Monday, March 02, 2009

Interview with Thomas Woods

Vox Day interviewed Thomas Woods, the New York Times best-selling author of Meltdown: A Free-Market Look at Why the Stock Market Collapsed, the Economy Tanked, and Government Bailouts Will Make Things Worse, on February 25th.

Congratulations on Meltdown hitting the bestseller lists. Being the first to get this book out so soon after the September crash tends to indicate that you anticipated it. You're an Austrian economist, so did you find that Austrian theory helped you put the crises in context?

The book is in itself an Austrian analysis from start to finish. For anyone who doesn't know, the Austrian School of Economics is a free market school of economics that includes luminaries such as Ludwig von Mises and Friedrich von Hayek, the latter of whom won the Nobel Prize in 1974. I would say the bulk of the economists who saw the crisis coming were Austrians. There is no economic school of thought of which a higher proportion of economists were warning that the housing market was indeed experiencing a bubble, that it was going to burst, and that the rate of home price increases was unsustainable. That was an Austrian warning. So, I wrote the book because I could not stand listening to the conventional wisdom, day in and day out, telling me that this was all the fault of the free market so now we need the geniuses in Washington to fix everything for us. That is just an obscenity. It's not even remotely close to what happened, and I assumed there would be a great many books coming out on the crisis that would misdiagnose the problem and give us solutions that are worse than the problem itself, where the cure would be worse than the disease. So, I wanted to take Austrian tools and tell the story first, be the first one out of the gates telling the story, before the avalanche of bad advice comes.

Some of the inevitable Keynesian books should be howlers. Especially Paul Krugman's.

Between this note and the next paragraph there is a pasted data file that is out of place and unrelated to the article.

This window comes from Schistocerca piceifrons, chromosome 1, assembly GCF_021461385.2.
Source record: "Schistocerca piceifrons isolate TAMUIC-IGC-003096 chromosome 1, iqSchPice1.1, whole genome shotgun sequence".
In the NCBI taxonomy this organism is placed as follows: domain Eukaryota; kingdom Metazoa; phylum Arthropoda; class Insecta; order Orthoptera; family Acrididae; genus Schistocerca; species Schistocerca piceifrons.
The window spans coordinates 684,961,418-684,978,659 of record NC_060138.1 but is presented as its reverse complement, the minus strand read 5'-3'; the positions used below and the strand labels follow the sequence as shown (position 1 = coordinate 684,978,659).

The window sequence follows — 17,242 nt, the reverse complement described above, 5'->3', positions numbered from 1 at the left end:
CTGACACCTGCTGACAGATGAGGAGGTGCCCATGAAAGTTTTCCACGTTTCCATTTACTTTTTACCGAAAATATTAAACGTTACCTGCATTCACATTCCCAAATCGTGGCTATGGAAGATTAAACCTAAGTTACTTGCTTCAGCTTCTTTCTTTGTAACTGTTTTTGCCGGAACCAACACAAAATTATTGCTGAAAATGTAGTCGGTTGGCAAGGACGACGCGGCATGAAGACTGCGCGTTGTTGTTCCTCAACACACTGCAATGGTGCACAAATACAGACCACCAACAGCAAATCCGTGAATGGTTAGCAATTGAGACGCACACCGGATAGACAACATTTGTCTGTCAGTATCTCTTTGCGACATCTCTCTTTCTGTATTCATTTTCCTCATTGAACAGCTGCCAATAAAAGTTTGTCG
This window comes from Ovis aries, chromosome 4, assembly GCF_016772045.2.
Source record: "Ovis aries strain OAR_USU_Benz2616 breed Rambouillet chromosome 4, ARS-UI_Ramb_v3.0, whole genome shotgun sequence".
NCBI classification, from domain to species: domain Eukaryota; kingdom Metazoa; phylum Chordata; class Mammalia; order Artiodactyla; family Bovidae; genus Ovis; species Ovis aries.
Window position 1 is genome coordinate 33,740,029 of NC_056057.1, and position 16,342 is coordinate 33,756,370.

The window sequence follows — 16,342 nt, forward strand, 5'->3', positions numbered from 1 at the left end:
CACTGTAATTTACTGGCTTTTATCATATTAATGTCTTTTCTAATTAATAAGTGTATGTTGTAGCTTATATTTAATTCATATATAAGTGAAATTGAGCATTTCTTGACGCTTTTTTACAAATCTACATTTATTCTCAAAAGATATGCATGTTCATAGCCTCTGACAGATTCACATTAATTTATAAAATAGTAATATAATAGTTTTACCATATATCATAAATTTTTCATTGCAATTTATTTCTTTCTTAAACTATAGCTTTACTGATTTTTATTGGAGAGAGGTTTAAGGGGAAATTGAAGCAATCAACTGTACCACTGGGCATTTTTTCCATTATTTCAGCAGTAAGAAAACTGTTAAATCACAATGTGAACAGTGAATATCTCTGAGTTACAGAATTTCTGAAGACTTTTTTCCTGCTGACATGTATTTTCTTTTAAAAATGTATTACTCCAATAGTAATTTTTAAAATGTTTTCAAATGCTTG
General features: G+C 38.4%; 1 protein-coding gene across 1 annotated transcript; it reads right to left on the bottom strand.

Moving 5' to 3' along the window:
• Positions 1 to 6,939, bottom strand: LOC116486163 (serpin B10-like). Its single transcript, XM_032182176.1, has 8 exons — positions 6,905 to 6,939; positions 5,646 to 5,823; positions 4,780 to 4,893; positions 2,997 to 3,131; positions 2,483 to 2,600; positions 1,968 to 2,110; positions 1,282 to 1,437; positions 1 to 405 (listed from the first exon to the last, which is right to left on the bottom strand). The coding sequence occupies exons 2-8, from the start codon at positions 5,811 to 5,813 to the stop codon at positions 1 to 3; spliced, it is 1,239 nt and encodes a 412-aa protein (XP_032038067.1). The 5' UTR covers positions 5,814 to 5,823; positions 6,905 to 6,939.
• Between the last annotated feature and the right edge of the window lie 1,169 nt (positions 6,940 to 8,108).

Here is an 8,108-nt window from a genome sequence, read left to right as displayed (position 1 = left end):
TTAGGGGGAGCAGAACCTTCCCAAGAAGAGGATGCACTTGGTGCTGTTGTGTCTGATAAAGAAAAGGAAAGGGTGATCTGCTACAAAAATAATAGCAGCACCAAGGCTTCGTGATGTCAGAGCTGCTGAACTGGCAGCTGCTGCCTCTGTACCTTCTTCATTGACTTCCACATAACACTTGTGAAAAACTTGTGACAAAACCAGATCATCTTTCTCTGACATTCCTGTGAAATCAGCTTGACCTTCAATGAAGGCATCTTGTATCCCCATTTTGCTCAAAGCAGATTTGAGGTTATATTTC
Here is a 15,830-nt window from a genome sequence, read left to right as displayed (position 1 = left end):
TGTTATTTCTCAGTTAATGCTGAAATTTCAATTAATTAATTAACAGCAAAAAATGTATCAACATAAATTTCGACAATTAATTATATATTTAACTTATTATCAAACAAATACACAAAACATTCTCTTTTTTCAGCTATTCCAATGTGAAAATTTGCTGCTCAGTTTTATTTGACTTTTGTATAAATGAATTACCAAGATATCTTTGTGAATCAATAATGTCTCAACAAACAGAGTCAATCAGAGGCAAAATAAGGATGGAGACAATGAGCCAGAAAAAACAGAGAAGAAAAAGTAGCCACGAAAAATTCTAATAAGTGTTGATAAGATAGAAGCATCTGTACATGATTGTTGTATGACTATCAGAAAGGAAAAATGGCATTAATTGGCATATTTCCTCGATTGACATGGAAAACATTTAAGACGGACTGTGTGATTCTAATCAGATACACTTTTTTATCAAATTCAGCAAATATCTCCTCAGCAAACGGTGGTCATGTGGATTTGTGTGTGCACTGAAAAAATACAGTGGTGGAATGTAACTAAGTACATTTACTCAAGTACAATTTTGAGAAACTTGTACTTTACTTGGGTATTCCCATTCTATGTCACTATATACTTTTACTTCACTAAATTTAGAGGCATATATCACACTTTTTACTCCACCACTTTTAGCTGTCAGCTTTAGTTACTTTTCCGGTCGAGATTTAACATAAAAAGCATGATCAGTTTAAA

Well, Krugman has a book out that purports to be up-to-date and address the current situation, but it's just a rehash of his old columns with a present-sounding title. It's just a gimmick. Meltdown is actually about current events and was written as these events were taking place.

Yeah, I have the 1999 edition of The Return of Depression Economics. I wonder if he took out the part where he declares that a global depression is unlikely in the future. Now, when you say that the government created the housing bubble, are you also including the Federal Reserve?

In my chapter on the subject, I show there are a half-dozen contributing factors, and some of them are clearly government factors. For example, Fannie Mae and Freddy Mac, which were quasi-public, quasi-private agencies whose exact status was not altogether clear to people. But it was more or less taken for granted that they would be bailed out by taxpayers if it should come to that and they did get special privileges such as tax and regulatory breaks not available to anyone else in the housing market. All of this added up to the incentive to take greater risks than a truly free market actor would take. There's been a lot of talk among conservatives about the Community Reinvestment Act, which was a Carter-era law that required banks to make loans against their best interests so as not to be sued for so-called discrimination. On the Left, there's been a lot of frustration that this act has been targeted [for helping cause the housing bubble]. They argue that since it dates back to Carter and the late 70s, how can it be blamed for this bubble 30 years later. The answer is that the act didn't really have enforcement teeth until the mid-1990s under Clinton. It's not like we're just desperately looking around to blame the most irrelevant thing.

There are other factors too. But as for the Fed, although it's technically true that it is not a government agency, at the same time, I think it would be wrong to argue that it's a purely private thing. Again, we're dealing with a weird amalgam of public and private. The Fed was created by an act of Congress, its board is appointed by the U.S. government, and it enjoys monopoly privileges that are granted to it by the U.S. government. So, it's not a purely government agency but it's dramatically different than any free market actor and would not have spontaneously come into existence under a free market system. If it could have, Congress would not have needed to create it.